|Publication number||US4772013 A|
|Application number||US 06/806,760|
|Publication date||Sep 20, 1988|
|Filing date||Dec 9, 1985|
|Priority date||Dec 9, 1985|
|Publication number||06806760, 806760, US 4772013 A, US 4772013A, US-A-4772013, US4772013 A, US4772013A|
|Inventors||Elliot S. Tarlow, Jr.|
|Original Assignee||Tarlow Jr Elliot S|
|Export Citation||BiBTeX, EndNote, RefMan|
|Patent Citations (5), Referenced by (17), Classifications (13), Legal Events (4)|
|External Links: USPTO, USPTO Assignment, Espacenet|
In U.S. Pat. No. 4,396,188, issued Aug. 2, 1983, there is illustrated an exercise machine of the rowing type in which the operator rolls back and forth on a seat mounted on a main support beam. On rear movement, the operator pulls on a pull bar attached to a chain, which extends around gears on the wheel axle, rotating the wheel. Resistance to rotation is provided by air paddles mounted on the wheel. The end of the chain opposite to the end attached to the pull bar is attached to a spring, which extends when the chain is pulled. Therefore on the forward return stroke, the extended spring contracts to assist in pulling the pull bar forwardly. Although the sensation provided by the machine on the pulling stroke is similar to that of an actual rowing stroke, the assistance provided by the machine on the forward stroke provides a sensation which is completely different from that of the sensation during the return of an oar during actual rowing, since it pulls the arms and upper body of the operator forwardly, whereas in actual rowing, the rower must push the oar handle forwardly against the resistance of the wind on the oar blade and the friction of the oar lock, which requires a positive forward force to move the oar back to the forward position in preparation for another rowing stroke.
This invention provides an exercise rowing machine of the type described in which means is provided attached to the pull bar for returning the drive chain to the forward position on the forward stroke without the use of spring means to pull the bar and chain forwardly, and therefore requiring effort on the part of the operator. In a preferred embodiment of the invention, the end of the chain opposite to the end attached to the pull bar extends into the front end of the support beam on which the seat is supported. Said end is attached to the medial portion of a rope, the ends of which extend out of the rear end of the beam to suitably positioned pulleys and then forwardly to the outer ends of the pull bar. On the rearward motion of the pull bar, the chain pulls the rope ends forwardly as the pull bar moves rearwardly, and on the forward movement of the pull bar, the pull bar pulls the ends of the rope forwardly, thereby pulling the chain rearwardly in the support beam. The effort required to push the pull bar back to the forward position closely simulates the feel of returning an oar to the forward position during actual rowing. In a preferred embodiment of the invention, the medial portion of the rope passes freely through an eye at the end of the chain, so that the rope can move through the eye to allow adjustment of the angle of the pull bar to the desired position in relation to the operator.
The pulleys used to direct the rope from the ends of the pull bars into the end of the beam may conveniently be positioned on outwardly inclined support members at the rear end of the beam.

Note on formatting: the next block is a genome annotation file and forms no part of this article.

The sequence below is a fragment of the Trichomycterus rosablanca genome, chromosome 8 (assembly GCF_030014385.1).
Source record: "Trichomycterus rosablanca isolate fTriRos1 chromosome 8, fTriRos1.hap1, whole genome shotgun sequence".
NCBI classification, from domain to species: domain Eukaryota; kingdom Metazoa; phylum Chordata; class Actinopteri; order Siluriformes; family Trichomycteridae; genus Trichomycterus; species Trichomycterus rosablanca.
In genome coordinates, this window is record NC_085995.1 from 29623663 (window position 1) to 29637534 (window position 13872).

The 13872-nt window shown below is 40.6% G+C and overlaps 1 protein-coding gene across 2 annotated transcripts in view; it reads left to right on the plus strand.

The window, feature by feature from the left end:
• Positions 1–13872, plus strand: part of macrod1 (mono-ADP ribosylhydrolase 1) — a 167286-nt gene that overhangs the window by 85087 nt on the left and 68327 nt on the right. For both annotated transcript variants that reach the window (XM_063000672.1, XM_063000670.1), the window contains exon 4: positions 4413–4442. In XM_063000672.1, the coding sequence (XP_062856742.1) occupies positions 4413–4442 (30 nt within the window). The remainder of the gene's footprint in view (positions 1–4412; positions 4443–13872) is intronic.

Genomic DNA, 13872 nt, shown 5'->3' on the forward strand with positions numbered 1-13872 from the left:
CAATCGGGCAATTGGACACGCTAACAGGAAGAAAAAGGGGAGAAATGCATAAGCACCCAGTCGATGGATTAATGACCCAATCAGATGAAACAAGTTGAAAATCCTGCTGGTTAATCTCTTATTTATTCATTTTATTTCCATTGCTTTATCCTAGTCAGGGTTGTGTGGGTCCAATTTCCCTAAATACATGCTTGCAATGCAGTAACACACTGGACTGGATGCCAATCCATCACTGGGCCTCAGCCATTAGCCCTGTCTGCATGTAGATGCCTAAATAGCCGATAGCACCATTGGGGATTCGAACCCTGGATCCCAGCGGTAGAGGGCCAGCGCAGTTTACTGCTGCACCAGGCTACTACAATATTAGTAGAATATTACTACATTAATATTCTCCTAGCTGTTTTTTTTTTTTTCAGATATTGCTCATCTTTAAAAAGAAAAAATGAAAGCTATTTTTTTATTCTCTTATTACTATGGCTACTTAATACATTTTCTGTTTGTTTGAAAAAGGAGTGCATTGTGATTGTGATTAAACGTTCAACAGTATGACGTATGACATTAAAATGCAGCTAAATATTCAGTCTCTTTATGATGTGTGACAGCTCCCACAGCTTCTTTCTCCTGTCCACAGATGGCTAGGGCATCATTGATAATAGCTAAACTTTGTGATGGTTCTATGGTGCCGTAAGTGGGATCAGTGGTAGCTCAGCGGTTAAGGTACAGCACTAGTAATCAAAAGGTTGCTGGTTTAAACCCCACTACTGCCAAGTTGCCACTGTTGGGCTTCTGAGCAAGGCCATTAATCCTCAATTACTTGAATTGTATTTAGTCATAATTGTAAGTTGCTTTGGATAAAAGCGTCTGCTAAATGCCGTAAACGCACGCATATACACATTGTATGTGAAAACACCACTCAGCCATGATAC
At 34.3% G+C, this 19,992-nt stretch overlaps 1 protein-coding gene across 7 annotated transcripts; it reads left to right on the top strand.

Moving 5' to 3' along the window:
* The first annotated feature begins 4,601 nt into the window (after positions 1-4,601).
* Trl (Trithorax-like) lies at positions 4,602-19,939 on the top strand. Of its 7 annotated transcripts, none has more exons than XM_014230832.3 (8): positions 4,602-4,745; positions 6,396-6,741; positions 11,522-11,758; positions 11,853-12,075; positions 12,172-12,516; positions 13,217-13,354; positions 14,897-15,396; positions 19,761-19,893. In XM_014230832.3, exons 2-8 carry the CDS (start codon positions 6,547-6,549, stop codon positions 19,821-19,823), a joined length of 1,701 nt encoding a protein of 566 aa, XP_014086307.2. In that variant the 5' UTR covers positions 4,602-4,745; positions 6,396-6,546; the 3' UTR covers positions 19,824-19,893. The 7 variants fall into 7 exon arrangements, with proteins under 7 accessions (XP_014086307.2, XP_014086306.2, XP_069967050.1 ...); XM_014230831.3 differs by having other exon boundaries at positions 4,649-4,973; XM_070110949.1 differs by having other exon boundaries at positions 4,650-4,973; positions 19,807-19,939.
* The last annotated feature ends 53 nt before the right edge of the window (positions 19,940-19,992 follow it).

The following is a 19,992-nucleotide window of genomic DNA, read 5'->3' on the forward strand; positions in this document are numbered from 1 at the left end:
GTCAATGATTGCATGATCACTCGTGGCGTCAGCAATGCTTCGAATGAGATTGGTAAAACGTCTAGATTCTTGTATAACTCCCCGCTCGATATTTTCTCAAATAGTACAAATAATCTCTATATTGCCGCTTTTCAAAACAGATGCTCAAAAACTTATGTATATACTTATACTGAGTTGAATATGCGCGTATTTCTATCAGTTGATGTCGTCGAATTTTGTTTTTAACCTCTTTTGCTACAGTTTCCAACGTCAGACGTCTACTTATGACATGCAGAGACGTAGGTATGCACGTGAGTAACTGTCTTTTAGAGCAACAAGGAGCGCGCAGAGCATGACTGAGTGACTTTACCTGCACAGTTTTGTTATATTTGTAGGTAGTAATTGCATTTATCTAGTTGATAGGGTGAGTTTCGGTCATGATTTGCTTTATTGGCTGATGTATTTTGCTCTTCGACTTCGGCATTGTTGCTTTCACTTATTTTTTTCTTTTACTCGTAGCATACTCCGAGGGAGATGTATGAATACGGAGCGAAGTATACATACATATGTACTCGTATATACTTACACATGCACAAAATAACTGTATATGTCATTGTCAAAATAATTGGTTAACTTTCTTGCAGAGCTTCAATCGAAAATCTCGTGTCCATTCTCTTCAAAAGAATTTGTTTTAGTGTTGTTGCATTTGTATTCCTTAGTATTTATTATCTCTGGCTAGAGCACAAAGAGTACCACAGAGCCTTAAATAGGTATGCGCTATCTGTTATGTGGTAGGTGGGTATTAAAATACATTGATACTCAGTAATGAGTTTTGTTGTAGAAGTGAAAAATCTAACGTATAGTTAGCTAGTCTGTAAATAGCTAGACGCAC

FIG. 1 is view in side elevation of a rowing exercise machine embodying the features of the invention, in which the operator is in the forward position in preparation for a simulated rowing stoke.
FIG. 2 is a view of the rowing machine of FIG. 1 as seen from the right or rear end.
FIG. 3 is a view of the rowing machine as illustrated in FIG. 1, partly in section.
FIG. 4 is a top plan view of the machine as illustrated in FIG. 3.
FIG. 5 is a view similar to FIG. 1 in which the operator is at the end of a simulated rowing stroke.
Referring to the drawing, there is illustrated a rowing exercise machine 10, which comprises a main support beam 12, a pair of forward arms 14 and 16 attached to the front end of the beam and extending forwardly and upwardly therefrom, and a pair of rear arms 18 extending upwardly and outwardly and rearwardly from the rear end of the beam.
A seat 20 is provided suitable rollers 22 to enable the seat to roll back and forth on the beam.
A wheel 24 is mounted between the arms 14 and 16 at the forward end thereof in any convenient manner, such as by providing slots 26, 28 in the forward ends of the arms. The wheel may be an ordinary bicycle wheel, having an axle 28, gears 30, and a tire 32 assembled onto the rim 34. To provide resistance to rotation, air paddles 36 are assembled into the spokes 38 of the wheel, and to provide additional inertia to the wheel, the tire may be filled with water instead of air.
To enable rotation of the wheel 24 by an operator of the machine, a chain 38 is provided, which is provided with a pull bar 39 at one end, and extends from the pull bar forwardly around the gears 30, downwardly and rearwardly around an idler pulley 40 positioned between the arms 14 and 16, and then rearwardly into the beam 12.
To provide means for returning the chain to the forward position (as seen in FIG. 1) after a rearward rowing stroke, a cord or rope 42 is provided which is connected between the end of the chain in the beam and the ends of the pull bar in a manner now to be described. The end of the chain in the beam is provided with an eye 44. The medial portion of the rope is disposed in the eye, and the two ends of the rope 42 extend rearwardly in the beam to pulleys 46 suitably positioned at the end of the beam, around said pulleys 46 to a second set of pulleys 48 on the upper ends of the rear arms, and then forwardly to terminate at the outer ends of the pull bar 39.